Dyson points out the enormous uncertainties involved in a major war with weapons that have never been used. For this reason, he regards as unrealistic any doctrine that holds nuclear war to be survivable. He doesn't, on the other hand, advance the common "peace movement" argument that the doctrine actually encourages US leaders to start a nuclear war.
Emphasizing the uncertainties about the effects of any nuclear war, Dyson suggests that civil defense measures would be good, although he says they can't be counted on. He admires the civil defense measures taken by the Swiss to protect themselves, but he suggests that they would be unacceptable in the United States, because if we prepare to survive nuclear war, the Europeans will feel left out.
A fourth strategy outlined by Dyson is limited nuclear war. The Soviets have attained superiority in conventional (nonnuclear) weapons compared to Europe, and Western European governments have been unwilling to use their greater population and industry to match the Soviets in this arena. NATO therefore plans to meet a Soviet tank-led assault with tactical nuclear weapons.
This has been part of Western preparations since the 1950s, but the Soviets have often been able to deter preparations by their threat that any use of nuclear weapons by a European government would be met with a massive nuclear attack on all their enemies, including the United States. The Soviets' ability to make good on this threat has greatly increased in recent years. Dyson therefore considers limited nuclear war unrealistic.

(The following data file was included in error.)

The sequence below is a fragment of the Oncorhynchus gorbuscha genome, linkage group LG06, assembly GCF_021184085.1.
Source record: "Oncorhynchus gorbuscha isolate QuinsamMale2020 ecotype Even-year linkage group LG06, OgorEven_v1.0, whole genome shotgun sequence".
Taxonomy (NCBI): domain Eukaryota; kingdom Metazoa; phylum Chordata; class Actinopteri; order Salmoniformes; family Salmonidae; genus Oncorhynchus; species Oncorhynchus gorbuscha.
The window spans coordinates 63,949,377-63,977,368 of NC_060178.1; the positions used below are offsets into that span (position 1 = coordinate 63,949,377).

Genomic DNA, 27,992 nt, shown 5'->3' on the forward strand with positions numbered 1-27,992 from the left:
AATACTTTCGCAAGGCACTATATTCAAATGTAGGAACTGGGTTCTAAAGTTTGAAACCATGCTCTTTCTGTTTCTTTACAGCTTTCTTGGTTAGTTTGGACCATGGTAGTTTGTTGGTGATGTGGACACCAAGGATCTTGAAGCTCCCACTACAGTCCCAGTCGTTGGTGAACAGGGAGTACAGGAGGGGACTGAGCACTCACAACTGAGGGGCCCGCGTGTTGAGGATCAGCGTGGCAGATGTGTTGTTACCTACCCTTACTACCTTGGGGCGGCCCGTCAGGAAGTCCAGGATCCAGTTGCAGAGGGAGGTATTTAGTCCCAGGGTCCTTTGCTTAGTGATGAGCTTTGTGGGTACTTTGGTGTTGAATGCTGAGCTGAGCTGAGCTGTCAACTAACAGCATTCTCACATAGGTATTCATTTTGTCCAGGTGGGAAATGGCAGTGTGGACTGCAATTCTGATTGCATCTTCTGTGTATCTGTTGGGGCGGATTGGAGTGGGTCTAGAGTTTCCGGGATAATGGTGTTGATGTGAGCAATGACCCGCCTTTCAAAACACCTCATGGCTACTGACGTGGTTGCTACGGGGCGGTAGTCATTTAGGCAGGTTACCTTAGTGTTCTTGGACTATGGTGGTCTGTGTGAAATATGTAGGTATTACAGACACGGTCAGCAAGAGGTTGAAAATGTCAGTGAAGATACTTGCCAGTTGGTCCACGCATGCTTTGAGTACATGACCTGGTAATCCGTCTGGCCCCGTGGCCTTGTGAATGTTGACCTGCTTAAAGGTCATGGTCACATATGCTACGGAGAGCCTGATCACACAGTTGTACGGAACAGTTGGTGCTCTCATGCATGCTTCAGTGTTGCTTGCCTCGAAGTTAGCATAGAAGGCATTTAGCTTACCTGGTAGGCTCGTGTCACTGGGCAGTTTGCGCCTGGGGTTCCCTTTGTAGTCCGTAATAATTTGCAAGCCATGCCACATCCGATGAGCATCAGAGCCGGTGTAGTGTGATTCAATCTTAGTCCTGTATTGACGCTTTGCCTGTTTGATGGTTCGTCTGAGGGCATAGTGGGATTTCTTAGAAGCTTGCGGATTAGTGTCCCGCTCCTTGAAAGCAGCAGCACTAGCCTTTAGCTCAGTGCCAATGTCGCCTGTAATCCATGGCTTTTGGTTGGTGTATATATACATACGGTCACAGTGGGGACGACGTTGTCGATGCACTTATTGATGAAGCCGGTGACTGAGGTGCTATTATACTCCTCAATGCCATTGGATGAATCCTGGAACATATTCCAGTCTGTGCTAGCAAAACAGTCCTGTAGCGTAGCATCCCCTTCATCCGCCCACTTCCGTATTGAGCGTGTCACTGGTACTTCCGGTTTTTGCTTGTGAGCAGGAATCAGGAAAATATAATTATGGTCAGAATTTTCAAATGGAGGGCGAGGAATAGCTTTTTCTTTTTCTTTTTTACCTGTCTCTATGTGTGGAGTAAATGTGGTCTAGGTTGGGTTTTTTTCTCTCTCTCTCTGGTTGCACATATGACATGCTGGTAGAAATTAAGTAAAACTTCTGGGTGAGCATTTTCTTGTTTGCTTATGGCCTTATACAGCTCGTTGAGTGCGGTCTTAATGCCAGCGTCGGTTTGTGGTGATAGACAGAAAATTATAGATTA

Nonnuclear resistance represents a fifth strategy. Dyson hopes for the development of conventional weapons, "precision-guided munitions," that would make it possible for us unilaterally to give up nuclear weapons. He ignores the possibility that still-further technological developments might restore the advantage to the nuclear side, so such renunciations could only be an expedience, not a matter of principle.
A sixth strategy, defense unlimited, involves building shelters as the Swiss have done and developing means for shooting down missiles, including space-borne and nuclear antiballistic missiles (ABMs). Its opponents claim it is expensive, ineffective, and destabilizing (à la MAD). Their worst-case scenario is that the Russians might suddenly decide that this defensive array is just about to become so effective that we would be able to destroy them with impunity and they therefore attack us. In fact, however, as Dyson notes, neither the United States nor the USSR could ever be sure about the effectiveness of defensive measures.